French Encampment in East Hartford, 22 – 27 June 1781
French forces under General Donatien de Vimeur, comte de Rochambeau, camped here from June 20 through June 24, 1781, their sixth camp on their way to White Plains.
Following the camp in Bolton, the next stop of French forces on their way to White Plains was in East Hartford, where the troops enjoyed a few days of rest. The Bourbonnais occupied the campsite near the Connecticut River from June 22 through June 24; the Saintonge used the site from June 25 through 27. The Royal Deux-Ponts camped beside them from June 23 through June 25, while the Soissonnois camped along the road from Bolton from June 24 to June 26 on today’s Silver Lane.
Joseph O. Goodwin reports that “Rochambeau was quartered at Squire Eliza Pitkin’s home at the south-west corner of Main and Pitkin Streets in East Hartford (relocated in 1953 to 173 High Woods Drive in Guilford), not far from the old meeting house, which was used as a hospital during the sojourn of the army. … Other French officers stayed at both private and public houses,” such as Richard Pitkin’s Tavern (there is a sign on the Green at the intersection of Parker Street and Porter Street in Manchester, erected 1973) “and stories of the dances, barbecues, and cattle roasts were told locally for many years. The Abbé Robin, a Catholic priest with the French army, reported that during this encampment he said the first Catholic Mass in the State of Connecticut, which would have been most likely on Sunday, June 24, 1781.
After being stored in the house of James S. Forbes on 135 Forbes Street in East Hartford, kegs of silver were opened at the French encampment to pay soldiers and officers, presumably giving the name of “‘Silver Lane’ to that locality.” These lines show how local lore had mixed with history by the time Goodwin wrote his history of East Hartford in 1879. The sign at 201 Silver Lane and Elizabeth Shea Park in East Hartford, commemorating “the officers || and men of the French Army … who camped near this spot in 1781,” identifies Camp 6 of the Regiment Soissonnois only; the other three regiments camped nearer the river as indicated in contemporary maps. Silver Lane, according to Hughes and Allen’s study of Connecticut Place Names, may well have received its name from a silversmith who resided there almost 20 years before the first French troops marched down that road. That does not mean, however, that Rochambeau’s troops were not paid while in Hartford with money stored in Mr. Forbes’ house. Rochambeau carted large amounts of cash with him: Admiral Barras had brought about 1.2 million livres in silver with him, part of a total of 6.6 million made available to Rochambeau, when he came ashore in Boston on May 6, 1781. French troops were paid on time, so punctually, in fact, that Sturgill states that “to my knowledge the Crown did not miss paying a single unit or officer on time during the eighteenth century.” The troops were so accustomed to getting paid that not a single primary source mentions this, or any other, payday! French troops were paid monthly in advance; they were quartered in Hartford between June 22 and June 27, and since they were on a march, it is quite possible that they were paid earlier than usual.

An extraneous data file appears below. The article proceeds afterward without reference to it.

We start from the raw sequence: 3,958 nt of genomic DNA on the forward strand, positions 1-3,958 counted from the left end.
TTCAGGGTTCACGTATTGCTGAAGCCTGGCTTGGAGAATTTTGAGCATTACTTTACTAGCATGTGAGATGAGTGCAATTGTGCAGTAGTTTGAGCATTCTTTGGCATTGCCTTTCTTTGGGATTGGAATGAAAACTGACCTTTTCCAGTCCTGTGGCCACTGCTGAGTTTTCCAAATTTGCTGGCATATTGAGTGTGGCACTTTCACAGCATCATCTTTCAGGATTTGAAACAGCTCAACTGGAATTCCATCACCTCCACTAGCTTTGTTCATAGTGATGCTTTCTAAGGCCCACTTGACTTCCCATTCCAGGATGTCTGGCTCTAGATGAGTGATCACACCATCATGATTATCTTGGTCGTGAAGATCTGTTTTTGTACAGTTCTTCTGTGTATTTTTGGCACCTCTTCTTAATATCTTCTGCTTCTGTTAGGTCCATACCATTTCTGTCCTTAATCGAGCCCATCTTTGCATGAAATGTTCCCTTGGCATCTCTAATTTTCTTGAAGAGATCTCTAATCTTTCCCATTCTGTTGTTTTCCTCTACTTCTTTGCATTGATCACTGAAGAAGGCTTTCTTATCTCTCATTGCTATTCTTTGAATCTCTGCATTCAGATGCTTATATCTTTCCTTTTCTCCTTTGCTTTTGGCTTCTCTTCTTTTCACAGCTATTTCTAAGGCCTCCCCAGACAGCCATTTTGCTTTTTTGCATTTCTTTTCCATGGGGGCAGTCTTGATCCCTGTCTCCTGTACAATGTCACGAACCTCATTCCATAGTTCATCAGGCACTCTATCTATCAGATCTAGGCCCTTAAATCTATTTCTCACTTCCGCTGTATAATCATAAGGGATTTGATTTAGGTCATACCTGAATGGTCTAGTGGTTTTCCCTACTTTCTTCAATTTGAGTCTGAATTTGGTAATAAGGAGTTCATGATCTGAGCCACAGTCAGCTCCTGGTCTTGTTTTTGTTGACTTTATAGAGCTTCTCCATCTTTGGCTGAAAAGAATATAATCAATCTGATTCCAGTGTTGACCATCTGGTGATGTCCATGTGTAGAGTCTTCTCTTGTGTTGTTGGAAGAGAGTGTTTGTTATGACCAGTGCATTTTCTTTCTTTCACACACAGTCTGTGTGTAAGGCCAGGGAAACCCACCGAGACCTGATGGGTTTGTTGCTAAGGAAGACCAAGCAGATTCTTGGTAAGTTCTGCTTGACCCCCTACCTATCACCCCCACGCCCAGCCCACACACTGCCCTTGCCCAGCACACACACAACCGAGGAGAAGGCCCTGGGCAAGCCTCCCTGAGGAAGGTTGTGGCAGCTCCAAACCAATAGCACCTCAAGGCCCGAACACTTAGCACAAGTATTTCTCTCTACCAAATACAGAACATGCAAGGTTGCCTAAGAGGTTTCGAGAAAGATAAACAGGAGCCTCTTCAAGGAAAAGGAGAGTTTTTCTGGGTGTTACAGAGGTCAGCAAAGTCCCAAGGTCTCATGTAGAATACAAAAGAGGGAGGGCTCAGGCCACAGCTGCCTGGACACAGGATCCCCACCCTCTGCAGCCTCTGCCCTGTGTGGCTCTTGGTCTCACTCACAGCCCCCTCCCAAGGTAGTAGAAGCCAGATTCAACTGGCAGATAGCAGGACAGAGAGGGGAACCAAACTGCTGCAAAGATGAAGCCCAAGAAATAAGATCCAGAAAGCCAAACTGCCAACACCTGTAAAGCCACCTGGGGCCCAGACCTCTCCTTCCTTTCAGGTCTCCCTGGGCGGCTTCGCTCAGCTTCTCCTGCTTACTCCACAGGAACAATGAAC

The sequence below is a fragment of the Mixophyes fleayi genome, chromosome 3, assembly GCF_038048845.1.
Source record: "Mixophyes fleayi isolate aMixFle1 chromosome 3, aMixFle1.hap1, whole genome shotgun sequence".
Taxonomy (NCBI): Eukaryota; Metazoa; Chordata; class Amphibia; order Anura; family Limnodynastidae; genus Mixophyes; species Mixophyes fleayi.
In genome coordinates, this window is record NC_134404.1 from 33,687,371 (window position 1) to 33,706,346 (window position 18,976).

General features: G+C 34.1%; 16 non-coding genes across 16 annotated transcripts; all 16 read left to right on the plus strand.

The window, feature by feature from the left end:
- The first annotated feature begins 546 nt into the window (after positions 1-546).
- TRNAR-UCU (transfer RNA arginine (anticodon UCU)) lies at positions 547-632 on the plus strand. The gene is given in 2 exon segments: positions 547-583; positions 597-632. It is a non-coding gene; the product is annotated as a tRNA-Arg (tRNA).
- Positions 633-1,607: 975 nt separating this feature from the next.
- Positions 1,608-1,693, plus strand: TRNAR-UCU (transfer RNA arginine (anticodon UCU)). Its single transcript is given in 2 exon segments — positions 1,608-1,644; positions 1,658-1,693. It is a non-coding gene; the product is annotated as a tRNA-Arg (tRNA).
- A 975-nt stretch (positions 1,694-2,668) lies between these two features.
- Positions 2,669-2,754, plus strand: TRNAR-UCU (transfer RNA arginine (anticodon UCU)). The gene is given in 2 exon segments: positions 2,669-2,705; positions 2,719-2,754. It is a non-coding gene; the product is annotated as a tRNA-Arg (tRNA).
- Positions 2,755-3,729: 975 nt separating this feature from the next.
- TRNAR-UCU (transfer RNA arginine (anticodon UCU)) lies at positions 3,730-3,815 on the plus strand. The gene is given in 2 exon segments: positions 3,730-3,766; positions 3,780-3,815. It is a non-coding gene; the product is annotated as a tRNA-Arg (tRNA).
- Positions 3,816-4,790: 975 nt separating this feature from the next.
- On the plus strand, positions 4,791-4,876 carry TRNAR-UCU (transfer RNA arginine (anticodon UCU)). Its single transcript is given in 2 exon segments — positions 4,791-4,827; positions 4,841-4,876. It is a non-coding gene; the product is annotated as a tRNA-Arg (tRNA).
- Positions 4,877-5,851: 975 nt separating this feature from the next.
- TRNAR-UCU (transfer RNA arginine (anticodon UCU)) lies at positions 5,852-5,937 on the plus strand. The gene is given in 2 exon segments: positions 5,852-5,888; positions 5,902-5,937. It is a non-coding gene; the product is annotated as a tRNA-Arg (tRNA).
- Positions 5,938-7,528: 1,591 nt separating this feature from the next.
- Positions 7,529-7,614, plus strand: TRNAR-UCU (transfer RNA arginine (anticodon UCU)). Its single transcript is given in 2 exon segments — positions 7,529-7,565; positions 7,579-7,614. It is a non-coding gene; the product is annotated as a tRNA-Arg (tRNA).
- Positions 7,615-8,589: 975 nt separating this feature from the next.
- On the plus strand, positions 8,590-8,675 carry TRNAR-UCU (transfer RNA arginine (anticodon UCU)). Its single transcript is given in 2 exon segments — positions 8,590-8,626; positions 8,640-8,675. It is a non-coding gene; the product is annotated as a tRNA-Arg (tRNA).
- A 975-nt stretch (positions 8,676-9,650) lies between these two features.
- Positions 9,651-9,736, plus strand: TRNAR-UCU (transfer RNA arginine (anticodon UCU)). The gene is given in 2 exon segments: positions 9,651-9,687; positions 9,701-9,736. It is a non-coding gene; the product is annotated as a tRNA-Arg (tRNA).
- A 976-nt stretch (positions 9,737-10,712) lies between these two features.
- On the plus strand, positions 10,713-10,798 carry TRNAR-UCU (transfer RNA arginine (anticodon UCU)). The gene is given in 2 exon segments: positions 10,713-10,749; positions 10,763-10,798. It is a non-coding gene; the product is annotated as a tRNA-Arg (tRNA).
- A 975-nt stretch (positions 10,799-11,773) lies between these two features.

The journals have surprisingly little to say about Hartford where general headquarters were located: “a large town, divided in two by the river that is named after the province. It is quite well built with some pretty houses, but the streets are not paved,”… “quite a considerable place divided by a river of the same name,”… “the capital of the province of Connecticut, is situated on the west bank of the river of that name … large, well-built, with a fine state house and some very wealthy inhabitants”, are typical comments. The comte de Lauberdière described Hartford as a town of “three to four hundred houses, the streets are not paved, they are quite wide, the Court House (sic. The present State House was built only in 1796; the French troops saw an earlier edifice) where the general assembly of the state meets is very large and beautiful. … The province of Connecticut abounds with pasturage; the animals here are of the greatest beauty. They also grow wheat here of which they ship the flour to the Antilles.”